The Cristalina Swimwear Blog

Our Favorite Swimwear Trends Throughout History

Our Favorite Swimwear Trends Throughout History

Swimsuits have evolved greatly throughout history. We went from full-length dresses that limited any swimming activity in the mid-1800’s, to skimpy teeny bikinis in the 21st century. However, like all trends, swimsuits come full circle when we see A-list celebs like Taylor Swift, and Kylie Jenner wearing the same high-waisted bikinis that Brigitte Bardot wore in the ‘60s.

  •  1800s:

Swimwear 1800s

Swimsuits were invented in the mid-1800s to fulfill a primary purpose: to cover a woman’s body in times where transportation improvements had finally made going to the beach a recreational activity.

Although these cumbersome full-length dresses limited women to only wading, not swimming in the water, they kept legs covered.

Skirts were weighted down with lead, and bloomers and stockings were worn underneath.

  • 1940s:

Swimwear 1940s

World War II rationing and the idolization of the hourglass figure lead to sleeker styles.

While two-piece swimsuits were common in the 40s, they usually covered a woman’s navel and left only a bit of midriff visible.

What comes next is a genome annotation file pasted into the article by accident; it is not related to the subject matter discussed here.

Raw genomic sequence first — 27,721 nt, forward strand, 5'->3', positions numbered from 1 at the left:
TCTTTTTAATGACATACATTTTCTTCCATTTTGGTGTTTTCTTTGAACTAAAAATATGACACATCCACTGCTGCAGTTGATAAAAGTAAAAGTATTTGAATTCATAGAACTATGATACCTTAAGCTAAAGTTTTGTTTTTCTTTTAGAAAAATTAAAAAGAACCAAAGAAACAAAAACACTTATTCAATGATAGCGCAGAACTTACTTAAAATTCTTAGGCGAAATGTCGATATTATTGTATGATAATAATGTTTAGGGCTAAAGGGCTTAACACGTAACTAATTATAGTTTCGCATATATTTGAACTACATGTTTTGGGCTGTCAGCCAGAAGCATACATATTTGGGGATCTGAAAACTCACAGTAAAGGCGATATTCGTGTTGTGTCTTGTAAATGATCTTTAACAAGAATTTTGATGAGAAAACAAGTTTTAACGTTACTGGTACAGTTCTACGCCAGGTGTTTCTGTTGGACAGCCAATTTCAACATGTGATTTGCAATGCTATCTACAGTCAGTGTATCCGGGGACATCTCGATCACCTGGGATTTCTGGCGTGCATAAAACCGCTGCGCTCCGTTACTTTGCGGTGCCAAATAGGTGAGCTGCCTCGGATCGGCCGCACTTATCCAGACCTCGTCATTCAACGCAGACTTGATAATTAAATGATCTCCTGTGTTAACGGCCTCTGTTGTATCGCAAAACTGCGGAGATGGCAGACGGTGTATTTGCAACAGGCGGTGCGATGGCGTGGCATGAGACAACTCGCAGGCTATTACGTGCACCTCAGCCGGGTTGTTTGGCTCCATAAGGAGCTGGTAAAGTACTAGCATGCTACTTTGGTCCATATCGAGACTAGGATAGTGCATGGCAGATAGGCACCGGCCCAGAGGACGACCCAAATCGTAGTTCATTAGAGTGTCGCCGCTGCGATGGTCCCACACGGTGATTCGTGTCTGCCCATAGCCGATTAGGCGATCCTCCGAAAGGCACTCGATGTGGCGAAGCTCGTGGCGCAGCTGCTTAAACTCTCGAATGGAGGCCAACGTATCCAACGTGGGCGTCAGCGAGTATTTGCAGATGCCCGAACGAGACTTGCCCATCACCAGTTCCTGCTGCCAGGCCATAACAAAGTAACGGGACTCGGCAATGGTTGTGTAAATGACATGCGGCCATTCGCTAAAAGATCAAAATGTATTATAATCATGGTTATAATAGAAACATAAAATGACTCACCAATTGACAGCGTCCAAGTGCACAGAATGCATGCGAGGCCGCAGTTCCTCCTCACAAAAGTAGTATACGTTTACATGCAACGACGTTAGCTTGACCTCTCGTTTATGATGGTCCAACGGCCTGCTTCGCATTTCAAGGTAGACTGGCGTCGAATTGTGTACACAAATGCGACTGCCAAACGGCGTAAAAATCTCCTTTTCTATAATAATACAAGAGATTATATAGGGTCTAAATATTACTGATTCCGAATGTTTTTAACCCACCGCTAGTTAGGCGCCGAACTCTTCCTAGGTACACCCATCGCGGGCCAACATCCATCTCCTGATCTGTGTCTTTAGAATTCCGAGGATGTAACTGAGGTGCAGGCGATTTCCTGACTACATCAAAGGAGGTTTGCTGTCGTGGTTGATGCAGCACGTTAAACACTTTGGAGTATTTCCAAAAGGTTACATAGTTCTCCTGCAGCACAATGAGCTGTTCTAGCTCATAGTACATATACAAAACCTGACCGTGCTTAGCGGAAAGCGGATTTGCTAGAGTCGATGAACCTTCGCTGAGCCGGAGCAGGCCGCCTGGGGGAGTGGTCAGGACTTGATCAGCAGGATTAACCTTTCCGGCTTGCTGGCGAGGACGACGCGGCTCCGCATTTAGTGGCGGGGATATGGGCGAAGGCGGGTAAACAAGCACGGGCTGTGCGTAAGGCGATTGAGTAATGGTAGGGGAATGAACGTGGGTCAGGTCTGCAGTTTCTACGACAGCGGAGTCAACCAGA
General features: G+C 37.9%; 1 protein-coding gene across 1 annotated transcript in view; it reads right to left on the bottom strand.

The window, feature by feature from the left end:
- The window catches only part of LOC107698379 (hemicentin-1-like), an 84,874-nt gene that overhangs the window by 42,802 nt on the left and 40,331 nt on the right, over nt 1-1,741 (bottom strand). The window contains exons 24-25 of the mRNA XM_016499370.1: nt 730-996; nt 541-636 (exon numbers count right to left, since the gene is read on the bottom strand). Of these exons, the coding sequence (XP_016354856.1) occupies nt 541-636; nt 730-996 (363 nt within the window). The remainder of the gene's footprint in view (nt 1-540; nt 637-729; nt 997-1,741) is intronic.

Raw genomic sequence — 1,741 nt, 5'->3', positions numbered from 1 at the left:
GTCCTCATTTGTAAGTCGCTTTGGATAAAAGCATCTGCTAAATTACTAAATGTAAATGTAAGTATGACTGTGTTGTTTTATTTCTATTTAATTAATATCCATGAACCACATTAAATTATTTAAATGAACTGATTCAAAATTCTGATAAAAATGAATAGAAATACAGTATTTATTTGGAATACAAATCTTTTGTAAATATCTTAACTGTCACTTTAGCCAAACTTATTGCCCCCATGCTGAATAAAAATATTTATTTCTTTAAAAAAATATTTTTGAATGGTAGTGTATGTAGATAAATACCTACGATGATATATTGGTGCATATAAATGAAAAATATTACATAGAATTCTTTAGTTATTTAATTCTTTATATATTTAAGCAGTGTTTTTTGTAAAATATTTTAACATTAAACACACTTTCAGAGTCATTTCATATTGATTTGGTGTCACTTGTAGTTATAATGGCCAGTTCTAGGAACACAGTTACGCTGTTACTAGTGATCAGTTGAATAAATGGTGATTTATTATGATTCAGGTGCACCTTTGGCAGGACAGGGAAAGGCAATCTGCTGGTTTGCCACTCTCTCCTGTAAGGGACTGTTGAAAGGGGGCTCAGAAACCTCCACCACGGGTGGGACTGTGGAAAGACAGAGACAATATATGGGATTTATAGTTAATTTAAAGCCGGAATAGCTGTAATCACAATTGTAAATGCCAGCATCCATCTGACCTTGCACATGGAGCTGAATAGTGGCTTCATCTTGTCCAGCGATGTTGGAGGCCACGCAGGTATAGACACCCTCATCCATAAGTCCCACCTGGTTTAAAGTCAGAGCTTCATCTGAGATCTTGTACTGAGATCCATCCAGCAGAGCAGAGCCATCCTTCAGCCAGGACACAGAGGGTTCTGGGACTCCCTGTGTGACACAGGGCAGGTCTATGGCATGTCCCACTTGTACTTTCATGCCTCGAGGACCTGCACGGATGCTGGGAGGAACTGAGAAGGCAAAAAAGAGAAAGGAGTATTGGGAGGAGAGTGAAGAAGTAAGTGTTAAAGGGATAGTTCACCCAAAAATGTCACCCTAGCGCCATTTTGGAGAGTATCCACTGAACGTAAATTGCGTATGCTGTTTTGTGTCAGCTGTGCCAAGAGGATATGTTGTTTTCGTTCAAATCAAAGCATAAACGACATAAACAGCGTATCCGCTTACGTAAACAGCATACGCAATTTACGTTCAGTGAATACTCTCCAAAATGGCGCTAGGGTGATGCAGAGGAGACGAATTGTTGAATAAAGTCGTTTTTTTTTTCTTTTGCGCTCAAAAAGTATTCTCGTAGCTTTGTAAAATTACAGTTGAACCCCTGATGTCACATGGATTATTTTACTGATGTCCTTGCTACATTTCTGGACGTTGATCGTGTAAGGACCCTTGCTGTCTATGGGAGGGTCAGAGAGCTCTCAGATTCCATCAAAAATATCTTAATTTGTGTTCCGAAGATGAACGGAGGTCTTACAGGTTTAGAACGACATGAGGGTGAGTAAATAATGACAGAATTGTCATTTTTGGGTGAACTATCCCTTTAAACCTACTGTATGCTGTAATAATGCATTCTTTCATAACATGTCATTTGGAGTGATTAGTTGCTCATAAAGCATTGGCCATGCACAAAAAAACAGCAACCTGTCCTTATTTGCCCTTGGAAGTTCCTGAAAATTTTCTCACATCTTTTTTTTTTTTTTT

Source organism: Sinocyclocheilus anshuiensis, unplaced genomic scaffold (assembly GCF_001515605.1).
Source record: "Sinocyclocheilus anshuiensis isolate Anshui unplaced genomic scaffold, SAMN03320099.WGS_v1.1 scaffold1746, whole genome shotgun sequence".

Swimsuits started to make voluptuous figures with built-in brassieres, stomach panels, and new stretch fabrics.

  • 1960s:

1960s

Though invented in 1946 by French designer Louis Reard, the navel-baring bikini didn’t become popular until the mid-60s.

Low slung bikini bottoms, accompanied by softer, skimpier tops with thinner straps were mainstream at the time.

  • 1990s:

1990s

The early 90s and Saved by the Bell were all about bold neons and graphic prints.

Swimwear fashion started a designer-obsessed decade that was all about California surf culture.

  • 2000s:

Swimwear 2000s

Sporty triangle tops and hipster's bottoms showcased a new surf girl style, while the rise of mix-and-match options allowed women to individualize.

Have you ever worn a swimsuit inspired by another era? Which one was your favorite? Today, swimsuits have become so skimpy that it’s hard to imagine our fellow gals under the sun in the 1800s with so many layers!

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